Exposure is Everything

November 17, 2011 at 2:57 pm (In So Many Words) (, , , , , , , , , , , , , , , , , , , )

My whole life I have been enthralled by the world of books.  As a child, I was an avid reader the school librarian could not keep appeased.  I lived in the worlds of Laura Ingalls, L.M. Montgomery, Louisa May Alcott, Charles Dickens, C.S. Lewis, Tolkien, and more.  Although I went to college to study business, as soon as I was out I sought a position in a bookstore; my dream was to run the literature section, and I did.  I worked there for some years, fully stocked up my home collection, became the inventory manager, but then had a baby and so left the company.

We have 17 overflowing bookshelves in our house and books stacked on every available end table in between.  I have been gathering up children’s titles throughout my pregnancy until now for my daughter, preparing for a lust of the written word comparable to mine.

People keep warning me that she may not want to read, she may not like it like I do.  They keep telling me I cannot force my child to enjoy my hobbies.

I am not forcing her.  I am making the written word available.  She sees books everywhere, she sees people enjoying books everywhere.  In addition to our own collection that we read from every day, we visit the public library for group readings and she sees people outside her family unit gathering to enjoy a book.

My daughter is one year old, and already she often chooses Eric Carle over a stuffed animal.  She brings me Rainbow Fish and expects me to read it aloud while she sorts her blocks.  It seems sometimes as though she is not actually listening, just sorting her belongings, until I stop reading and she looks up and points at the book.  My daughter sorts through her picture books and flips through the pages, she even has her own little cushioned rocking chair she climbs into to do it.  She rocks and pretends to read while I lounge and read in our library in our house.

My daughter loves books, and I am both amazed and proud.  I implore the world to make books available to their children from a young age.  Read aloud to them, they cannot help but be interested and thirsty for stories and knowledge.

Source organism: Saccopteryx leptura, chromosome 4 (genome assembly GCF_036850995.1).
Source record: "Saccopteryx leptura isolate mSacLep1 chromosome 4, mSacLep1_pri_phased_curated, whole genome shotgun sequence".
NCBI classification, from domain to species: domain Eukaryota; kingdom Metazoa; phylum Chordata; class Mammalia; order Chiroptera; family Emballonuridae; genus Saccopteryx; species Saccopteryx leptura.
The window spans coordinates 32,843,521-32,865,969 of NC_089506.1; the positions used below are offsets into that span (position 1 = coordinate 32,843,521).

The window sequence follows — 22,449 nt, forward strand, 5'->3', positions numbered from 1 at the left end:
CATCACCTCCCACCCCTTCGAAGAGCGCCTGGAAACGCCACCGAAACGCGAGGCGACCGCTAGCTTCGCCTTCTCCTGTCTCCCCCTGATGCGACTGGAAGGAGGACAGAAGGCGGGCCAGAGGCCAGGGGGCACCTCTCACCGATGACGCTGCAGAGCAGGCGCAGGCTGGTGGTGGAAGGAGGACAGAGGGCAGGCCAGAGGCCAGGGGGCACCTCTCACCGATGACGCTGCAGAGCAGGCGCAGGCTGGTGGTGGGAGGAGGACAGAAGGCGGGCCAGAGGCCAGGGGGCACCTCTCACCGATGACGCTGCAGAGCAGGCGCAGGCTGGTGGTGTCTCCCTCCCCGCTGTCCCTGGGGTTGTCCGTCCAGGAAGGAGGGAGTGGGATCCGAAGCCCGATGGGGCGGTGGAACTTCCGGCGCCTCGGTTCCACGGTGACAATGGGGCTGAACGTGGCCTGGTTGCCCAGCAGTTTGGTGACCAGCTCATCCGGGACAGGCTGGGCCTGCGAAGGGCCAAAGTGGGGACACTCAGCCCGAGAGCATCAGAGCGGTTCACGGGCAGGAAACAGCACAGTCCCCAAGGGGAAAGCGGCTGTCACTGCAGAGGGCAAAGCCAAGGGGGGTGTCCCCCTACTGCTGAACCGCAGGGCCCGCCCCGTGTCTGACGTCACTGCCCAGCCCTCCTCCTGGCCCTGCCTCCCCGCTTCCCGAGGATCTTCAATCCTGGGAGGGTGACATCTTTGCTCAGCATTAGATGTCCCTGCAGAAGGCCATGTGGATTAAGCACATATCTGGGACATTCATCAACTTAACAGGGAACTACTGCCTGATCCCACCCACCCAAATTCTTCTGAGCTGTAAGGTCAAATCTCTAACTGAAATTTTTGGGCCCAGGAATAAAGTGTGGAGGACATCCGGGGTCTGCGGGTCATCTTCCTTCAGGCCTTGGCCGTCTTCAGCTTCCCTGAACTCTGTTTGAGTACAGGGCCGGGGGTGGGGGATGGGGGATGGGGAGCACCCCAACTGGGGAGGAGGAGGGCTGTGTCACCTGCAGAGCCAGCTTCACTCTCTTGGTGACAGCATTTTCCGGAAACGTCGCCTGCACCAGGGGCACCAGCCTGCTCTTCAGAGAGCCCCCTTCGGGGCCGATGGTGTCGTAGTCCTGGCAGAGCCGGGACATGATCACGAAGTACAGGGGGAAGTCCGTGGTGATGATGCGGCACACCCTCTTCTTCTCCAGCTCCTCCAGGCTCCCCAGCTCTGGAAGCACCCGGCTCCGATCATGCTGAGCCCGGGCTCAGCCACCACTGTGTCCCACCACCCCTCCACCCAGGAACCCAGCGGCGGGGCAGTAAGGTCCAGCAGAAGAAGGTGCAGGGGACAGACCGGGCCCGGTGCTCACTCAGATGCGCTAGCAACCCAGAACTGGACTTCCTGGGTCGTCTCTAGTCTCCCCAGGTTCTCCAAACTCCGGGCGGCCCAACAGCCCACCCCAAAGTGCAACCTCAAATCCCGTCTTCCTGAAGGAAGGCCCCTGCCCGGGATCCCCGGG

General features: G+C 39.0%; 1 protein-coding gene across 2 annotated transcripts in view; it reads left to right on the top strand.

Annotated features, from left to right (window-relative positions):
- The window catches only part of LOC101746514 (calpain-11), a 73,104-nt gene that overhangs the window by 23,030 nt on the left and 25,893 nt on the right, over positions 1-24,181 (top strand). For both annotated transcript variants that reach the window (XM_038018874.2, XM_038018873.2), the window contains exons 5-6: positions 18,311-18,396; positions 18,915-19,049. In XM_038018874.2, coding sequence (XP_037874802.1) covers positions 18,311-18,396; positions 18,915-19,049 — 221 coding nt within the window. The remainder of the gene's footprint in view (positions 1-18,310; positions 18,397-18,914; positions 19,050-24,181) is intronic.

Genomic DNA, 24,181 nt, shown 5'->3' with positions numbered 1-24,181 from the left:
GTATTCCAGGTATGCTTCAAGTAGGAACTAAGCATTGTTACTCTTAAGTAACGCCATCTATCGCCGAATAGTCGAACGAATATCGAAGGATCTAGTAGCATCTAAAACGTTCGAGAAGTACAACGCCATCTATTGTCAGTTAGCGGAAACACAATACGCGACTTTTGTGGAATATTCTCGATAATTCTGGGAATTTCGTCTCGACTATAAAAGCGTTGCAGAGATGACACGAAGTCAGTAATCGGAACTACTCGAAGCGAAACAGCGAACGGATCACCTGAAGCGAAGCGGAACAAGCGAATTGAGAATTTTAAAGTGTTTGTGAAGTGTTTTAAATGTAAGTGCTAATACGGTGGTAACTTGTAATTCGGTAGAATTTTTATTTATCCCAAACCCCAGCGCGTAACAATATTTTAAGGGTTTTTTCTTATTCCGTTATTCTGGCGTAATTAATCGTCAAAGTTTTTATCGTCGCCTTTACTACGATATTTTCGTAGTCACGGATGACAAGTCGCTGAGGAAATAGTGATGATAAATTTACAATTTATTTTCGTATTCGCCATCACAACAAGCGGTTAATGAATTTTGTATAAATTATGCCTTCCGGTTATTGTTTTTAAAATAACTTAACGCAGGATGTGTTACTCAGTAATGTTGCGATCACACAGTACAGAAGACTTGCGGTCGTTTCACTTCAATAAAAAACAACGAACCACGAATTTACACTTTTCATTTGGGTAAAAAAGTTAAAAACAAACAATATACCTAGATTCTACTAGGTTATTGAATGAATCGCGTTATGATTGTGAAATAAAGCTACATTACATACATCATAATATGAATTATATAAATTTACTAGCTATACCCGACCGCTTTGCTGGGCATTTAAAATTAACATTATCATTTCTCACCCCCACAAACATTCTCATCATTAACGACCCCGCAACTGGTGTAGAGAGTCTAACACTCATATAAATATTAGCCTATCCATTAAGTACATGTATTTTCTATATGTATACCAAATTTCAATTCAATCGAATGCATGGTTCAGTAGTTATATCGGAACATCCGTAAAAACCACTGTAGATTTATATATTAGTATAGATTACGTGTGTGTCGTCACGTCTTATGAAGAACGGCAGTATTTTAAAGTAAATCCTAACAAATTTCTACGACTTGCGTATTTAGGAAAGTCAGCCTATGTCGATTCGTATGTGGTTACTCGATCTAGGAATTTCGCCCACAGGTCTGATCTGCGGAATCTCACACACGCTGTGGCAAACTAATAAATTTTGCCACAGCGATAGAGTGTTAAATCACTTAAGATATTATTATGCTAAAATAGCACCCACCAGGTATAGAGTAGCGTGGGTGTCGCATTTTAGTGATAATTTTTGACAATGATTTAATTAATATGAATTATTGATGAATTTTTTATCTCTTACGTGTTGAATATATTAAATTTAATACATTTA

Get Your Kid Started!


  1. Nicole said,

    I think about this often, and I don’t even have children yet. What if my child isn’t a reader? One of the things that I’m sure made me the reader I am today (and put me on my entire career path) is the time my father dedicated to reading me a book every night. He says he even did it when I was too little to know what was really going on. He says that whenever he was reading to me, my eyes never left him. He swears that even as an infant, I was listening. Comprehending.

    My parents didn’t read to my sister as much. She reads, but doesn’t love it like I do.

    I can’t wait to dedicate the time to read aloud to my children. And I hope that, whenever I have one, and whenever that number grows from one to two or three, reading can become a group activity. A no-child left behind activity.

    Man, I want to be a mom.

    • anakalianwhims said,

      My sister has six kids and they do a lot of family reading time. My brother-in-law reads a lot aloud at the dinner table when he’s done eating and they have multiple times throughout the day when the older kids will take turns reading to the younger. My sister is legally blind and can read very little for a short period of time so the job gets passed around a lot. But all the kids love it. Many times they just wander into another room and plop down with a book, even the ones that can’t read yet, they just like the ambiance and comfort of going through the motions.

      I have all the Sherlock Holmes and all the Agatha Christie Crime collections and I have a dream of reading a few chapters a night after dinner aloud as a family by the fireplace when Ayla is a little older.

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